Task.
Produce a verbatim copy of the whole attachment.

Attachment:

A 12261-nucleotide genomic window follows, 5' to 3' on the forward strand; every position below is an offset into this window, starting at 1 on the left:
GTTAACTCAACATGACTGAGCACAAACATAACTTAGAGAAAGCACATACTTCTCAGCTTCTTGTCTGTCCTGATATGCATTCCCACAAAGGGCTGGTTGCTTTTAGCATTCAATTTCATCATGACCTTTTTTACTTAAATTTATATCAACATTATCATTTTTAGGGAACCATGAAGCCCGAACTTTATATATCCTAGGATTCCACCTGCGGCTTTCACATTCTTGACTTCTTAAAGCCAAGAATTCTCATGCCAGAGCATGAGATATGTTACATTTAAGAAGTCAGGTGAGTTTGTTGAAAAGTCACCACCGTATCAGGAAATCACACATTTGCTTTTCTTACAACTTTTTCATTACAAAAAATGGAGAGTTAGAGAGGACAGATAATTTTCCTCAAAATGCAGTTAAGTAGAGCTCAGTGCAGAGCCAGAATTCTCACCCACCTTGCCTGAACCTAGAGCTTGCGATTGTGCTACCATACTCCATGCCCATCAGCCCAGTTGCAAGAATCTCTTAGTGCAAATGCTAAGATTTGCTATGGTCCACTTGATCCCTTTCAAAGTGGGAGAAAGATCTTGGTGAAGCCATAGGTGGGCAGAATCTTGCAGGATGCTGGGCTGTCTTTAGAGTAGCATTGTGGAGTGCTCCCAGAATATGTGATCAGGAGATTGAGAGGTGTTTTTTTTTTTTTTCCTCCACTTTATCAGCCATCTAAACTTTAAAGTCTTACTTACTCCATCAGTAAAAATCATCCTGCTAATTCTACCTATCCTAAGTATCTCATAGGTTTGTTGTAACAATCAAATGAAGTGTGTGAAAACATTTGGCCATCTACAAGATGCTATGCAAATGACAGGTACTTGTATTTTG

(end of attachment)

A 12261-nucleotide genomic window follows, 5' to 3' on the forward strand; every position below is an offset into this window, starting at 1 on the left:
GTTAACTCAACATGACTGAGCACAAACATAACTTAGAGAAAGCACATACTTCTCAGCTTCTTGTCTGTCCTGATATGCATTCCCACAAAGGGCTGGTTGCTTTTAGCATTCAATTTCATCATGACCTTTTTTACTTAAATTTATATCAACATTATCATTTTTAGGGAACCATGAAGCCCGAACTTTATATATCCTAGGATTCCACCTGCGGCTTTCACATTCTTGACTTCTTAAAGCCAAGAATTCTCATGCCAGAGCATGAGATATGTTACATTTAAGAAGTCAGGTGAGTTTGTTGAAAAGTCACCACCGTATCAGGAAATCACACATTTGCTTTTCTTACAACTTTTTCATTACAAAAAATGGAGAGTTAGAGAGGACAGATAATTTTCCTCAAAATGCAGTTAAGTAGAGCTCAGTGCAGAGCCAGAATTCTCACCCACCTTGCCTGAACCTAGAGCTTGCGATTGTGCTACCATACTCCATGCCCATCAGCCCAGTTGCAAGAATCTCTTAGTGCAAATGCTAAGATTTGCTATGGTCCACTTGATCCCTTTCAAAGTGGGAGAAAGATCTTGGTGAAGCCATAGGTGGGCAGAATCTTGCAGGATGCTGGGCTGTCTTTAGAGTAGCATTGTGGAGTGCTCCCAGAATATGTGATCAGGAGATTGAGAGGTGTTTTTTTTTTTTTTCCTCCACTTTATCAGCCATCTAAACTTTAAAGTCTTACTTACTCCATCAGTAAAAATCATCCTGCTAATTCTACCTATCCTAAGTATCTCATAGGTTTGTTGTAACAATCAAATGAAGTGTGTGAAAACATTTGGCCATCTACAAGATGCTATGCAAATGACAGGTACTTGTATTTTG